There was much debate about whether the eclipse would be better viewed from the ground or from the sky. Intense discussion ensued. The ground advocates warned that jumpers would miss the opportunity to experience the eclipse in all of its glory, busied with necessary distractions of opening and safely flying parachutes. Those on the eclipse load—a much less ardent group—could not quell their curiosity about the potential to experience this event with the birds and the mountain peaks. For a brief moment, we considered pulling off the load, not out of fear, but because we didn’t want to make the mistake of possibly missing the eclipse in all its glory. I will be forever glad that we followed our instincts and chose the sky.
Of course, before the big day there was much fun jumping to be had! In the days leading up to the eclipse, we took advantage of the visiting Otter and its borrowed pilot (who would turn out to be one of the heroes of this event). We jumped and we jumped and we jumped. There were onesie jumps, hybrid jumps, freefly jumps, belly jumps, wingsuit jumps, sunset high pulls, hoop jumps, horny gorillas, Mr. Bills, swoop and chugs and all other manner of shenanigans to be expected at an unforgettable boogie.
Without a viewing room, or any electrical indulgences for that matter, skydivers did what skydivers do best: we improvised. Each night, the jumps of the day were projected onto the wall of the packing tent while a crowd of tired (but exhilarated) jumpers sipped (and chugged) beer provided by the DZOs. The raucous laughter from jumps gone awry permeated Camp Awesome and brought tears to the eyes of Cara, the fearless DZO who had turned this long shot of a dream into a reality. She observed in quiet gratefulness, soaking in the realization that her tireless work had brought magic into all of our lives.
The boogie was small by some standards, capped at roughly 80 jumpers to ensure that each would get to use their 10 prepaid jump tickets. The small size of the boogie allowed for a level of familiarity and intimacy that sometimes eludes larger boogies. We were able to get jumps in with nearly all of our fellow campers, whether through attempted big-way hybrids, attempted star crest jumps, zoo dives or anything else that we could dream up.
The camaraderie was the perfect backdrop for the jump that was to come: a jump that would require trust, planning and cooperation.
On Sunday evening, all eclipse jumpers were called over to manifest. It was time to make a plan. Most of the jumpers on the totality load wanted to do a high pull, for which they wanted to exit about two minutes before totality. A notable group of wingsuiters had traveled from around the world to make this jump; they wanted to exit less than a minute before totality. And then there was my group, the only free-fallers on the load, and we wanted to leave at the moment of totality. By any standards, our desired exit order was less than ideal.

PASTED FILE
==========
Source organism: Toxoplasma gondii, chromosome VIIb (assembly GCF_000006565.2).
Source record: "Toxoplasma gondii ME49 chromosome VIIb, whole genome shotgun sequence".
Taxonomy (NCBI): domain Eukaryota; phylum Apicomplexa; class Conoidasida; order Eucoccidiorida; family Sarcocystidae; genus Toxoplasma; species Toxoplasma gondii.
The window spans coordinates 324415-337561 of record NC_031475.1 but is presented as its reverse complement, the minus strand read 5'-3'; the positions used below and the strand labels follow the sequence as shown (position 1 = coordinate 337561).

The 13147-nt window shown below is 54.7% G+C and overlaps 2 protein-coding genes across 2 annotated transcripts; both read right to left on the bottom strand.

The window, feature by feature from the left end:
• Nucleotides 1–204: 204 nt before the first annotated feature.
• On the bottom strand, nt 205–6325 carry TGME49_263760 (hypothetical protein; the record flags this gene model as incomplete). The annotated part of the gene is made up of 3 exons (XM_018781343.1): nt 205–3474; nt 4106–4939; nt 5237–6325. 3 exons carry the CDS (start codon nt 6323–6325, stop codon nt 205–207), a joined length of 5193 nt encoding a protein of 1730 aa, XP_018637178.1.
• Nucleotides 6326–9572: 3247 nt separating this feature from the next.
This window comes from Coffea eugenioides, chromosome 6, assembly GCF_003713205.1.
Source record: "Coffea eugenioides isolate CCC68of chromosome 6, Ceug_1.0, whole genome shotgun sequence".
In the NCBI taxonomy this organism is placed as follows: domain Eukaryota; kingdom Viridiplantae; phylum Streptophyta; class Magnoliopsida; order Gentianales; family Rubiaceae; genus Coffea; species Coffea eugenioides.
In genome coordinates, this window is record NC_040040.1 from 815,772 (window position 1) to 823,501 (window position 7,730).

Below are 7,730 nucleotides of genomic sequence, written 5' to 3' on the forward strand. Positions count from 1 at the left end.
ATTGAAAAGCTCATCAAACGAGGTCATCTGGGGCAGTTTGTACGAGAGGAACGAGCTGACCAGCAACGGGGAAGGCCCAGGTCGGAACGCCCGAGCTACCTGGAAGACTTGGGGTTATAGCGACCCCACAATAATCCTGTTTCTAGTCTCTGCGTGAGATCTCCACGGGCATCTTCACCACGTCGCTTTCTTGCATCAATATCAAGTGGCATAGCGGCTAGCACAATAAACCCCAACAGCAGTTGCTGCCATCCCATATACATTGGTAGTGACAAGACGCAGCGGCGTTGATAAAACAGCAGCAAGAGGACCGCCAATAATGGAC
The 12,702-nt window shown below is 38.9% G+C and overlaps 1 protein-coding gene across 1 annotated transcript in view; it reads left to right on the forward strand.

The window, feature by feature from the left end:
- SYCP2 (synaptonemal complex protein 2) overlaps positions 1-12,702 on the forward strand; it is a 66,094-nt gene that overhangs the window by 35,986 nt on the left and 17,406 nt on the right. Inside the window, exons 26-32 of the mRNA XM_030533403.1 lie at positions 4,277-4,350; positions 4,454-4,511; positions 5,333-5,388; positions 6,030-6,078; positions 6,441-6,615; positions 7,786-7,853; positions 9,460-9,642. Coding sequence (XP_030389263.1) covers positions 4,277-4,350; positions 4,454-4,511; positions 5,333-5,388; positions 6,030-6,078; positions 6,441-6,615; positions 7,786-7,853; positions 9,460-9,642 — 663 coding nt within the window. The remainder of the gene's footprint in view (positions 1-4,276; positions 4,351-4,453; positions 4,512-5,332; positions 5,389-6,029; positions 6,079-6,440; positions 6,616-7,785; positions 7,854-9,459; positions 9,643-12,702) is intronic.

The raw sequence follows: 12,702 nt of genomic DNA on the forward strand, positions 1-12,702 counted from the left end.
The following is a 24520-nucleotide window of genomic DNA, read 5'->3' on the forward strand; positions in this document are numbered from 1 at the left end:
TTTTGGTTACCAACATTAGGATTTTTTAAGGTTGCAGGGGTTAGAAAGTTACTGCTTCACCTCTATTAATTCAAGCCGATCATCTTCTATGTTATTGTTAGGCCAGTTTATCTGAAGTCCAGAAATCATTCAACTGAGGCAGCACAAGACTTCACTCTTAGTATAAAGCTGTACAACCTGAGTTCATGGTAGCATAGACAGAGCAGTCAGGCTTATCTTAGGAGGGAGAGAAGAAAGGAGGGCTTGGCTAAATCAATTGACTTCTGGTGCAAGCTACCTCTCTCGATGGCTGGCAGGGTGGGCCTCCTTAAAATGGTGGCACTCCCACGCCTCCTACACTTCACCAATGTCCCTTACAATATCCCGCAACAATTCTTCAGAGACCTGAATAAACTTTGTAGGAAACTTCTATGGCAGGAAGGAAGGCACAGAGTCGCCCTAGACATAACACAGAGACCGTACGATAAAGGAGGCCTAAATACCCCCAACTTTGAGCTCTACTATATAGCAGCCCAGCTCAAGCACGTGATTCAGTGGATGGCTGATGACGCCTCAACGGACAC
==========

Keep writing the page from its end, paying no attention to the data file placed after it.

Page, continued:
The mood turned tense. Someone would have to compromise. The discussion escalated, a chorus of eager jumpers each with their own idea how this feat could be accomplished. Many people were talking at once and we didn’t appear to be heading toward a resolution.
Our pilot, Alex Luke, bore the weight of our expectations and it showed. He did not want to fail us, but mostly he needed us to be safe. With an apprehensive expression he listened, wheels turning. Upon the suggestion of our fellow campmate Nicholas Armstrong, one representative from each group stepped aside to meet with Alex and the DZO to see if a solution was available.
Once most of the chefs were removed from the kitchen, progress was made. The plan was anything but simple.
The high-pull group was to exit 90 seconds before totality, while flying an eastbound jump run. The wingsuiters would exit 45 seconds later, and of course fly parallel to the high-pull group. And finally, Alex would turn north, flying us away from the jump run, clear of all other air traffic, and then bank the plane at the moment of totality so that our photographer could capture our exit with the eclipse as a backdrop.